Twenty-Nine Men Gather for Discernment Retreat on Possible Vocations as U.S. Military Chaplains
West Coast gathering a part of ongoing effort to fill growing shortage of Catholic chaplains in the Armed Forces
MENLO PARK, CALIFORNIA— Twenty-nine men from three service branches of the United States Armed Forces will gather here this weekend for a March 15-18 discernment retreat aimed at helping them determine if they are called by the Holy Spirit to be Catholic priests and military chaplains. The Vocations Office of the Archdiocese for the Military Services, USA (AMS), is conducting the annual retreat at St. Patrick’s Seminary. The prospective chaplain candidates include two from the Army; six from the Navy; thirteen from the Air Force; and eight civilians.
Archbishop Timothy P. Broglio will take part in the four days of prayer, reflection,and talks, along with Vocations Director Father Aidan Logan, O.C.S.O., and active-duty chaplain recruiters from the U.S. Military: Father Jerzy (George) Rzasowski, CH (LTC), USA; Father Hermes (Andy) Losbañes, CH (MAJ), USA; Father David A. Daigle, CHC, LCDR, USN; and Father Thomas Foley, Ch Capt USAF. Father John Kinney, Ch Lt Col USAF (Ret.), will serve as retreat master.
This retreat is one of two discernment retreats that the AMS holds annually in the United States, one on either side of the country. The eastern retreat will take place Dec. 6-9, 2018, at the Pontifical College Josephinum in Columbus, Ohio. Young men interested in attending the eastern retreat may contact Father Logan at [email protected] or (202) 719-3600.
The registration of twenty-nine participants for this retreat reflects a trend of strong turnouts over the past few years. That is a great sign of encouragement for the AMS, which is working diligently to overcome a desperate shortage of Catholic priests serving as active-duty U.S. Military chaplains. The shortage comes as a result of attrition: aging chaplains are retiring faster than they can be replaced. The decline has been going on for decades. Just since the time of 9/11, the active-duty roster has shrunk from more than 400 to 205. Currently, 25% of the Military is Catholic, but Catholic priests make up only 6% of the chaplain corps, leaving them stretched thin over a globally dispersed faith community on a scale of only one priest per 1300 service members, not counting their families.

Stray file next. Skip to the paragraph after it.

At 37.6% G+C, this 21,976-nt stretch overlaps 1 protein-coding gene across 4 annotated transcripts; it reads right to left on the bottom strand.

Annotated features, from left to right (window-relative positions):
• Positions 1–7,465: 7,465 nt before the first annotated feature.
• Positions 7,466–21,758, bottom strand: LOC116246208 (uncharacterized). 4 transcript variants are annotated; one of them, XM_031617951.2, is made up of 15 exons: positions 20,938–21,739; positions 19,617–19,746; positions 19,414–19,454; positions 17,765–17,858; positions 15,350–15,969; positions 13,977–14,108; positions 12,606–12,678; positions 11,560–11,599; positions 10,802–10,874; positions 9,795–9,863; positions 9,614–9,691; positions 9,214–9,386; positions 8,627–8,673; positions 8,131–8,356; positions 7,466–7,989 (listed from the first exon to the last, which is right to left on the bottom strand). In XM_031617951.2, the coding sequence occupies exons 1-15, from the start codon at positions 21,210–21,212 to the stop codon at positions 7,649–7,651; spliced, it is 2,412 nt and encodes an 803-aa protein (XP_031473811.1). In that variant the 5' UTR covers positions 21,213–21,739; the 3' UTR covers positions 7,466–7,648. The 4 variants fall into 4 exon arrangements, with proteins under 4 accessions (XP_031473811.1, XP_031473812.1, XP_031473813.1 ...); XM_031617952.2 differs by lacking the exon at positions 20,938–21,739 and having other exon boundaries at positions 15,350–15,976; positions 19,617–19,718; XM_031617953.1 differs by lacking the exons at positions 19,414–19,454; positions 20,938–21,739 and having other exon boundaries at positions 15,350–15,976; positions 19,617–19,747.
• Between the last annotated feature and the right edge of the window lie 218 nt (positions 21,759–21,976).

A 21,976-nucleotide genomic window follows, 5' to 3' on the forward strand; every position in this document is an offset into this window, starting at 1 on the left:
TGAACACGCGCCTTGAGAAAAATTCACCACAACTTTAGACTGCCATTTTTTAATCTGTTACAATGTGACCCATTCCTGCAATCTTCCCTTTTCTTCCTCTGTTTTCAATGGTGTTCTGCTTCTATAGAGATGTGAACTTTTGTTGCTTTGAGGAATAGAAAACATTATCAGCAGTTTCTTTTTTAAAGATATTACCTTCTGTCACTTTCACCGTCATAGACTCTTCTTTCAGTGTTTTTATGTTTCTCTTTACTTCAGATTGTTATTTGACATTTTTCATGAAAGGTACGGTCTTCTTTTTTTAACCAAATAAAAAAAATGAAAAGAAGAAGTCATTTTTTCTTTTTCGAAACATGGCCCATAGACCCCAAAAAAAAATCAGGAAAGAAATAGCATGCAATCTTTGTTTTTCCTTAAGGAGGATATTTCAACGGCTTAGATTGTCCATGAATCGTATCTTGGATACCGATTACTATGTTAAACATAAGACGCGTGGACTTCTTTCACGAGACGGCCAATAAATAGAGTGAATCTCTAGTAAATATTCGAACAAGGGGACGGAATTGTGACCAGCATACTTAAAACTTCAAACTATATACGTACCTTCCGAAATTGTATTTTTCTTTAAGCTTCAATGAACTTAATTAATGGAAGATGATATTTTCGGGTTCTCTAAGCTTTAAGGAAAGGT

Church studies show the Military itself has become one of the largest sources of U.S. priestly vocations in recent years. According to an annual Survey of Ordinands to the Priesthood by the Center of Applied Research in the Apostolate (CARA) at Georgetown University, anywhere from 4 to 10 percent of U.S. priests ordained year in and year out once served in the Armed Forces, and as many as 20 percent come from military families.
The AMS continues to tap this source for prospective chaplains. The Vocations staff is focusing attention on active-duty servicemen expressing an interest in the priesthood, inviting more of them to attend one of the discernment retreats. Over the past few years, this outreach has begun to yield a bountiful harvest, with an increasing number of young men answering “yes” to God’s call through the “Co-Sponsored Seminarian Program.” The AMS established this vocations partnership with cooperating U.S. dioceses in the 1980s to encourage military service commitments from candidates for priesthood. Enrollment has grown from seven (7) in 2008 to an all-time high of forty-seven this year. More are expected to enter the Program in the fall, and the AMS is processing applications of still others. Now, the AMS is struggling to pay for their tuition and other seminary expenses, with its share projected at nearly $3 million over the next five years alone. The AMS receives no funding from the military or the government. Anyone wishing to make a donation may do so at www.milarch.org/donate.
Young men interested in discerning a priestly vocation, and the vocation within a vocation to serve those who serve in the U.S. Military, can find more information at www.milarch.org/vocations, or may contact Father Logan by email at [email protected] or (202) 719-3600.